Also, check out this long read from Esquire: An Expert on Concentration Camps Says That’s Exactly What the U.S. is Running at the Border. A thread of tweets from Andrea Pitzer (she’s the expert mentioned) inspired the article that brings in additional expert voices to show how the immigrant detention centers fit too comfortably within the broader context of U.S. History. The call to refer to these detention centers concentration camps comes as an Oklahoma Army base that formerly served as an internment camp for Japanese families and a boarding school for Native American children prepares to serve as “temporary housing for immigrant children crossing the border without their parents.” 


What happens when unconventional voices take the stage to show us who we are?

A new approach to civic learning started with a Broadway production that asks what to do with the U.S. Constitution. Art supporters have pointed to the success of Heidi Schreck’s (mostly) one-woman show, “What the Constitution Means to Me,” as proof that less conventional voices can find a stage today. That development has also taken the concerns of civic education to unusual places. Two teenagers who take turns debating Schreck at the end of the show talked to Teen Vogue about their off-stage opinions on the future of the founding document. New York City announced its new Civics and Arts Fund. The fund launched with $25,000 in seed funding and a mission:
“Creative expression has a unique power to spark meaningful dialogue. We look forward to introducing our city’s future activists, elected officials, and voters to how cultural creators help us understand social and governmental issues, opening their eyes to the opportunities civic engagement provides to shape the world we live in.”

—Cultural Affairs Commissioner Tom Finkelpearl

The Learning Studio is where we work to keep the conversation going. You don't have to dodge cat memes or endure eery advertising. It's free and just takes a minute to request an invite.  
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Our First Book of Summer: The Library Book
by Susan Orlean

You could describe this book as a story about the Los Angeles Public Library and the day it burned for seven hours. That single moment in 1986 serves as a portal to a story that's older than all of us. If we think of Orlean's book as a song, the chorus celebrates our public libraries as one of the biggest ideas of the civilized world.

Each week in the Learning Studio:
  • One quote from each chapter to serve as a sort of review or SparksNotes version of the text
  • Questions those chapters prompted about our own experiences of libraries, learning, and the daily quest to know
  • Prompts for appreciating and celebrating the libraries in our communities or the cities we visit this summer. 
Be sure to check out the reading plan. There's still plenty of time to play along. 

Good Work: A Wave of Change in Del Rio

“The same people who bullied me voted me into office.”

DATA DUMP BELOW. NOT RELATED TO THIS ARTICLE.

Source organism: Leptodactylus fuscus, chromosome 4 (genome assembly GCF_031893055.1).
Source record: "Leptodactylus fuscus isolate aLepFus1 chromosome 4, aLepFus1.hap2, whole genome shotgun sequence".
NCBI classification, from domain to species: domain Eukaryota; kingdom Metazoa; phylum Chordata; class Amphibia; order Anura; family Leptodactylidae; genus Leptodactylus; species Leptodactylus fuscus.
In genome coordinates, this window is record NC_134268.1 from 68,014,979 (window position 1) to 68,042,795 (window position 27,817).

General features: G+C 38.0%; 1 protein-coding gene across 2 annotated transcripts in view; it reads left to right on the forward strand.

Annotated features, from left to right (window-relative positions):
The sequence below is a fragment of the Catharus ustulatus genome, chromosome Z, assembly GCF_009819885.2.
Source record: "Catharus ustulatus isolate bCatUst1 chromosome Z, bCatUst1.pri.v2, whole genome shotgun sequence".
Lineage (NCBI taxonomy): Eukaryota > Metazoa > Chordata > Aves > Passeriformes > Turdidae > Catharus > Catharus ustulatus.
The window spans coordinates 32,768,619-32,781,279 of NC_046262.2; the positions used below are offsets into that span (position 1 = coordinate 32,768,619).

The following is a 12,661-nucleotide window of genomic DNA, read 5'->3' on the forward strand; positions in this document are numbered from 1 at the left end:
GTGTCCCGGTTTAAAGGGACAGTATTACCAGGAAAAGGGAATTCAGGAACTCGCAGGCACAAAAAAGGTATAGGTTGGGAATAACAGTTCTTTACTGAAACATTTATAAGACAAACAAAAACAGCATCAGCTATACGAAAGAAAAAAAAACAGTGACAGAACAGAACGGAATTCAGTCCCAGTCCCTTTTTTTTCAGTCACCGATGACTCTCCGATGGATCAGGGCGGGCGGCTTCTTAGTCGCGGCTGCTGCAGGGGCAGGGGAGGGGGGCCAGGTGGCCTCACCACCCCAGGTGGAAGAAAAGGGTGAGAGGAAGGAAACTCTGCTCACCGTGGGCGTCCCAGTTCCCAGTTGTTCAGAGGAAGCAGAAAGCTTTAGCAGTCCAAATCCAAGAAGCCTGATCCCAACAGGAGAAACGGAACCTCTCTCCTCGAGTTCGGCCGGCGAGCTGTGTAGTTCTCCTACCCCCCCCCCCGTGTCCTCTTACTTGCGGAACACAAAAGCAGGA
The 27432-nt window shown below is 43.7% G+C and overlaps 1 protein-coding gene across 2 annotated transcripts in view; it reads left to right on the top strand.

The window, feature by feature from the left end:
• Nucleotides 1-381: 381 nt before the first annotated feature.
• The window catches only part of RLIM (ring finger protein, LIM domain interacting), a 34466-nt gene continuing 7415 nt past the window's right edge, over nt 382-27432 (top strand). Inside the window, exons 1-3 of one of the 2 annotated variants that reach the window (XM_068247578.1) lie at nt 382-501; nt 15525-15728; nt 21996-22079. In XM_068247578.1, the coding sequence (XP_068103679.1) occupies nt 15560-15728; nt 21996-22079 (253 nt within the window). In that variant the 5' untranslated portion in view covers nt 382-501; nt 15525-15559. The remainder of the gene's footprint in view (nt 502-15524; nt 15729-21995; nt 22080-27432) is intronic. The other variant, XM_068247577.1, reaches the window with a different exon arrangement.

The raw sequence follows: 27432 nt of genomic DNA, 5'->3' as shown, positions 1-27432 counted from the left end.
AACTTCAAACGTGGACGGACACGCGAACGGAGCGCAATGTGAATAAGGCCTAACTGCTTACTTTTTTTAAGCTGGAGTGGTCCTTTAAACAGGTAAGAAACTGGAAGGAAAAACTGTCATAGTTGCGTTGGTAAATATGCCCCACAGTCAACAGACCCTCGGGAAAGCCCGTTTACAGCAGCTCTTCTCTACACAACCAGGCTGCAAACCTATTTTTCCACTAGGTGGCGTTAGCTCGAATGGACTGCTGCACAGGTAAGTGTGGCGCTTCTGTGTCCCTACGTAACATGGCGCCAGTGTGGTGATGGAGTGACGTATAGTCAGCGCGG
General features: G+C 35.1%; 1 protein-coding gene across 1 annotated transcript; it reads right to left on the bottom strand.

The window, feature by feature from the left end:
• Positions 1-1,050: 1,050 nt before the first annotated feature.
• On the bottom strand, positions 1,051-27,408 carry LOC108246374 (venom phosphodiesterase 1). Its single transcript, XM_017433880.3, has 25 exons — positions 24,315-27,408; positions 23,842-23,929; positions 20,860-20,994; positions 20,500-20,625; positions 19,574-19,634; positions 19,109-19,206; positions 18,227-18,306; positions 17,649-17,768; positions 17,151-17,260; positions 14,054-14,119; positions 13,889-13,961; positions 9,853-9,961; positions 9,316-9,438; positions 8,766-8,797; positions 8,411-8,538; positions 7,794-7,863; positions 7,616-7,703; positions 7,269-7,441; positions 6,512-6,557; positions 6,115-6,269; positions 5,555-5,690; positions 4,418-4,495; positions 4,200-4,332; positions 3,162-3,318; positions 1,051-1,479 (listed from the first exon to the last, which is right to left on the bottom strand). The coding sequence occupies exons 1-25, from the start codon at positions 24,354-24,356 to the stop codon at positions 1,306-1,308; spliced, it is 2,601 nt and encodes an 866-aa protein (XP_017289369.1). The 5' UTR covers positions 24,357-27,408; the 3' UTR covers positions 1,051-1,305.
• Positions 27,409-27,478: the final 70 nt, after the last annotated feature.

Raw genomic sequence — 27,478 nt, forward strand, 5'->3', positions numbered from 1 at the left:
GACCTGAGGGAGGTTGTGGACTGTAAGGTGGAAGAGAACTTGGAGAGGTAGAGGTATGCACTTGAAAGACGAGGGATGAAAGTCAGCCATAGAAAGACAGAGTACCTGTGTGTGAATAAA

Bruno Lozano grew up in Del Rio, Texas. Describing himself as a teenager who could be flamboyant and feminine at times, he was often bullied. He left the machismo culture of south Texas to join the Air Force. Few would predict how this story ends, but Lozano now serves the city as its first openly gay Mayor. 

Serving in the military helped him get out of his hometown, but he served under “Don’t Ask, Don’t Tell.” Once he completed his tour, Lozano set out to enjoy life in big cities where it was a little easier to find acceptance. Then he decided to return to Del Rio, and, two years later, he ran for Mayor.  

So why return to Del Rio in 2016? Lozano says, “my community is here, and it’s important for people who are different, like myself, to be visible.” He ran his campaign on a platform of infrastructure, employment, and tourism, and he beat the incumbent by winning 62% of the vote. 

Few would have expected to find a story like this in a small Texas town where politics often turns to anti-LGBTQ rhetoric. Lozano not only returned to a community where he had faced difficulties as a gay teen, but he also opened himself up to public criticism by running for office. He explains his success with the idea that you can “win people’s hearts over as long as you are true to yourself and true to your mind and goal.” 

By staying true to himself, Mayor Bruno Lozano will help shape a future for the city as a “place where people are welcoming, are inviting, and are different.” Teenagers like Lozano will have the opportunity to experience some additional degree of acceptance without leaving the community.
Why do you go away? So that you can come back.
So that you can see the place you came from with new eyes and extra colors. And the people there see you differently, too. Coming back to where you started is not the same as never leaving.

—Terry Pratchett

Please share this email. Good questions make it possible to share the good, bad, and ugly stories of democratic life, and to learn from all of the above, too.